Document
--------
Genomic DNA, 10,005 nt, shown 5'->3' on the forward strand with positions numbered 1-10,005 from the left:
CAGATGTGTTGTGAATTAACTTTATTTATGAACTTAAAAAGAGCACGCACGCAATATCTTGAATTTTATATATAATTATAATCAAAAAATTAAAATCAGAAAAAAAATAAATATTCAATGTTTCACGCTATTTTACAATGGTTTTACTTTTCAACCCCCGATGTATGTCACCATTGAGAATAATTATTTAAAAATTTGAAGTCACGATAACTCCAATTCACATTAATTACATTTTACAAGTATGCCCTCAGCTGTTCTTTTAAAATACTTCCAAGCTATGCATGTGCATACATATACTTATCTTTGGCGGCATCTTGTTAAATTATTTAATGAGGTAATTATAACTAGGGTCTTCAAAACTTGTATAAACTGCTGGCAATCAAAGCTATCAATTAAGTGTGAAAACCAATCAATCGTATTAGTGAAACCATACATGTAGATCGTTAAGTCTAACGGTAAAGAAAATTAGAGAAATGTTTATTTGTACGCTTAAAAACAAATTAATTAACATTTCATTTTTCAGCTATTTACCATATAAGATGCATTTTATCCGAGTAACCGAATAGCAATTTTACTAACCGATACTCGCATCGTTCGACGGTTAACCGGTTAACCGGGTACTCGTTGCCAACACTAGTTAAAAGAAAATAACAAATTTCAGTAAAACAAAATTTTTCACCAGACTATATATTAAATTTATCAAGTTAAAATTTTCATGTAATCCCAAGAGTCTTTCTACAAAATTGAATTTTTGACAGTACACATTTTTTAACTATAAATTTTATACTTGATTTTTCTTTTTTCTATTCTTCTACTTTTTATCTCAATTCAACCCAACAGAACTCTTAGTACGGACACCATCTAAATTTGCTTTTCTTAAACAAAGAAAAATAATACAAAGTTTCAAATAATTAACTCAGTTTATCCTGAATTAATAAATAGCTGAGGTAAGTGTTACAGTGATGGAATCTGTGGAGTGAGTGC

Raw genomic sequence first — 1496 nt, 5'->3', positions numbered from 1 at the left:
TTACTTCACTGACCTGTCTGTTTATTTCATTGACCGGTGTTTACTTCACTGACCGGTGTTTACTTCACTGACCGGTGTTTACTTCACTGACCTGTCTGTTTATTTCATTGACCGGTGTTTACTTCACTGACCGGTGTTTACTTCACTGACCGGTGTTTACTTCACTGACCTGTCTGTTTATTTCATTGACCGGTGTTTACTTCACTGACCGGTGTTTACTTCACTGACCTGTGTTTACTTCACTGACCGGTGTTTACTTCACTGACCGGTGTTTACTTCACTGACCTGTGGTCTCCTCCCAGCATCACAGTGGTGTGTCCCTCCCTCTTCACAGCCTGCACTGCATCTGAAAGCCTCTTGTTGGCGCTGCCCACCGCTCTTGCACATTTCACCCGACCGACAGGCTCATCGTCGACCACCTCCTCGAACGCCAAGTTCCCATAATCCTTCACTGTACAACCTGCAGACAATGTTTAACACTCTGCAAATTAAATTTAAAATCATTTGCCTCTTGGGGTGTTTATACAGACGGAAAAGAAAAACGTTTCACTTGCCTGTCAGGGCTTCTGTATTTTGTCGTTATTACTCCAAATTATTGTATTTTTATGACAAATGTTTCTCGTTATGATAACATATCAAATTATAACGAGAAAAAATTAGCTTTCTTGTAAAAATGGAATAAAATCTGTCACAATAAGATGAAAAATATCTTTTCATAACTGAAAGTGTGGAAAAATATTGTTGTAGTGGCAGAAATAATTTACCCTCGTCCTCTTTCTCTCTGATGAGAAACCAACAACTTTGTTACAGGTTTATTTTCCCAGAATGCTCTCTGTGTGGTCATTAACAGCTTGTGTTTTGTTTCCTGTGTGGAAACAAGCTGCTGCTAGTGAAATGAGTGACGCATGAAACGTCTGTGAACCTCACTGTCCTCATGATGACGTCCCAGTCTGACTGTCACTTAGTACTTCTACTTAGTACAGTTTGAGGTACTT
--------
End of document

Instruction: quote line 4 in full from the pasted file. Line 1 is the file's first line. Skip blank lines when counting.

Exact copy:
TTACTTCACTGACCTGTCTGTTTATTTCATTGACCGGTGTTTACTTCACTGACCGGTGTTTACTTCACTGACCGGTGTTTACTTCACTGACCTGTCTGTTTATTTCATTGACCGGTGTTTACTTCACTGACCGGTGTTTACTTCACTGACCGGTGTTTACTTCACTGACCTGTCTGTTTATTTCATTGACCGGTGTTTACTTCACTGACCGGTGTTTACTTCACTGACCTGTGTTTACTTCACTGACCGGTGTTTACTTCACTGACCGGTGTTTACTTCACTGACCTGTGGTCTCCTCCCAGCATCACAGTGGTGTGTCCCTCCCTCTTCACAGCCTGCACTGCATCTGAAAGCCTCTTGTTGGCGCTGCCCACCGCTCTTGCACATTTCACCCGACCGACAGGCTCATCGTCGACCACCTCCTCGAACGCCAAGTTCCCATAATCCTTCACTGTACAACCTGCAGACAATGTTTAACACTCTGCAAATTAAATTTAAAATCATTTGCCTCTTGGGGTGTTTATACAGACGGAAAAGAAAAACGTTTCACTTGCCTGTCAGGGCTTCTGTATTTTGTCGTTATTACTCCAAATTATTGTATTTTTATGACAAATGTTTCTCGTTATGATAACATATCAAATTATAACGAGAAAAAATTAGCTTTCTTGTAAAAATGGAATAAAATCTGTCACAATAAGATGAAAAATATCTTTTCATAACTGAAAGTGTGGAAAAATATTGTTGTAGTGGCAGAAATAATTTACCCTCGTCCTCTTTCTCTCTGATGAGAAACCAACAACTTTGTTACAGGTTTATTTTCCCAGAATGCTCTCTGTGTGGTCATTAACAGCTTGTGTTTTGTTTCCTGTGTGGAAACAAGCTGCTGCTAGTGAAATGAGTGACGCATGAAACGTCTGTGAACCTCACTGTCCTCATGATGACGTCCCAGTCTGACTGTCACTTAGTACTTCTACTTAGTACAGTTTGAGGTACTT